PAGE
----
Towards the end of my time as a resident at the DesignLab last fall, I had the opportunity to become an Activate Cultural Policy Fellow through Arts for LA, a regional non-profit focused on advocating for issues around arts access and education around LA county. Now with this fellowship soon coming to an end, I thought it would be good to reflect on what came about through this process, as well as put it into the greater context of where Perceptoscope is going next.
But first a quick update on the build itself. Much of the latest effort has been this final push of systems integration: tricking out our prototypes with all of the sensors, microcontrollers, computers and wiring they would need to become functional interactive installations.
Our 3D printer has been running non-stop, building out custom mounting brackets, gamepad handles, and other assorted knicknacks. Lasercut acrylic is serving as a stopgap until we can get access to a waterjet or plasma cutter. We're trying to iterate and test designs quickly and efficiently.
It can be a messy process but we've gotten better and better at it each time. They'll be a larger update soon with the final results of this build and what we've learned along the way. Each step, whether technological or organizational, has brought momentum to the project and hope for what comes next.
The Activate Fellowship was focused on the hyperlocal. Fellows are based in their city council district, and expected to build an action plan to implement with local leaders on the ground. We went through monthly leadership and advocacy training, got to explore a variety of influential community arts organizations, and were given introductions to important civic decision makers that could link us to opportunities or collaborators.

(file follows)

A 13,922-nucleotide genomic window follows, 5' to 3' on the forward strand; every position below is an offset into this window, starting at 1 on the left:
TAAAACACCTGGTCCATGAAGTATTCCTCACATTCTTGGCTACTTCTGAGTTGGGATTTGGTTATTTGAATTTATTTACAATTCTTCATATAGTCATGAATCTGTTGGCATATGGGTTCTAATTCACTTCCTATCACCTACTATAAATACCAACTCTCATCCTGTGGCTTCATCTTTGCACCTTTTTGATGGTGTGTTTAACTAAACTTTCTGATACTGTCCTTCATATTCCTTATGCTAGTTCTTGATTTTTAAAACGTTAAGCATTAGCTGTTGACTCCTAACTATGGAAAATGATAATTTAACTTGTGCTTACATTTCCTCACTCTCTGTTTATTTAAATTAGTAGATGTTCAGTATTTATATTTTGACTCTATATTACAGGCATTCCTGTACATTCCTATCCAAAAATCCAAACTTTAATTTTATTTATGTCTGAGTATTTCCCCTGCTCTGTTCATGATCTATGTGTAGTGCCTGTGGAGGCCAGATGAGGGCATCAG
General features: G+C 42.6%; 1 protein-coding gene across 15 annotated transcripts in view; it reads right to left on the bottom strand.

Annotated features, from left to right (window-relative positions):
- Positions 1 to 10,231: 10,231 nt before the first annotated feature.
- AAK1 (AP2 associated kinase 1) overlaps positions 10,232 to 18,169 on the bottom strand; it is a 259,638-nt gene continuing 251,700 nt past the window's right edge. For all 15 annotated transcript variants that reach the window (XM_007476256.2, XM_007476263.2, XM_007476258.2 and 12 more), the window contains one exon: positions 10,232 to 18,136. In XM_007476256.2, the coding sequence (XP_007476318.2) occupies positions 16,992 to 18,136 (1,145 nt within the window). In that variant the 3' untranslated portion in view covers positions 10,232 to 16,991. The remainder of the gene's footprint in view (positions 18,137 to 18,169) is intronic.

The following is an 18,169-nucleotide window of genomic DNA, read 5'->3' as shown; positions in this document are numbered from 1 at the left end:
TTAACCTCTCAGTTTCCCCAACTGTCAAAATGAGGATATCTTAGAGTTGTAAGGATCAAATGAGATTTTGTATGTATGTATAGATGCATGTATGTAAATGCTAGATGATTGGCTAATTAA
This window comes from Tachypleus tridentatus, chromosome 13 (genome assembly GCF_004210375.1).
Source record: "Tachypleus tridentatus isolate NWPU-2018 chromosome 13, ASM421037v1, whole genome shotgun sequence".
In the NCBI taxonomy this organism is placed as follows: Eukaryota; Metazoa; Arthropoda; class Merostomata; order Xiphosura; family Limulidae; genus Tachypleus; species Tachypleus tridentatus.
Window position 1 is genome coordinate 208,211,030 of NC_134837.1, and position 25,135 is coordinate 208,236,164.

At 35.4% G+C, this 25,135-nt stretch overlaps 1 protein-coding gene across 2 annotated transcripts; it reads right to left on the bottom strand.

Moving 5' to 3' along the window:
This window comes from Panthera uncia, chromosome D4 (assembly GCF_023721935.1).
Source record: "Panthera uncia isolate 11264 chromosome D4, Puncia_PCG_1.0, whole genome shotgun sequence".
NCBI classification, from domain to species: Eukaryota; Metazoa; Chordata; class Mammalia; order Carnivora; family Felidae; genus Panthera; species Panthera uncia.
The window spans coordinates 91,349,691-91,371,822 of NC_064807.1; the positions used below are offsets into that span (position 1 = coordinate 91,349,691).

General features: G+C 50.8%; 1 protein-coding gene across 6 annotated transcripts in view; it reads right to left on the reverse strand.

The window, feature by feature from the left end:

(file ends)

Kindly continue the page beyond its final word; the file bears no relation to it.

For Perceptoscope, this process has been immensely helpful. Though much of this project is technological, its ability to grow as a public arts initiative is tied more deeply to issues around public arts policy, street furniture permitting, and creative placemaking initiatives. Building the right organizational foundation and finding our fit in the larger ecosystem of arts and public media is critical to the future success of the project.
Being fully thrown into this community of arts and arts advocacy also led to exciting opportunities outside of the fellowship that I otherwise would not have known about. I went to an incredibly helpful Arts Tune Up run by the LA County Arts Commission, played with open data portals as part of a team at LA's first ever Arts Datathon, and had a meeting with my council office at City Hall to advocate for community arts as a delegate on ArtsDay.
Along the way, I've also been connecting more directly to some initiatives happening where I live. An area just a few blocks away was recently awarded a Great Streets grant by the Mayor's office and I've now found a community of local artists all sharing creative ideas for the neighborhood.
My hope is to do some playtesting here in collaboration with the local community and local initiatives. I'm just starting to really learn what's around here, and hopefully Perceptoscope can be a way to share those findings and explore some ideas.
The way we think of innovation tends to be focused on hypergrowth, immediate global impact and the arrival of some amazing next new thing. However, when it comes to actually making something, that's never how it happens. It's usually a process with a whole collection of little steps, lucky accidents, and human interactions that play out over a long period of time. How we define the terms of this process is what determines the eventual shape and ongoing life of what we create.
Perceptoscope is just starting to change from a seed to a sprout, and it feels good to know it's well planted in the right type of soil.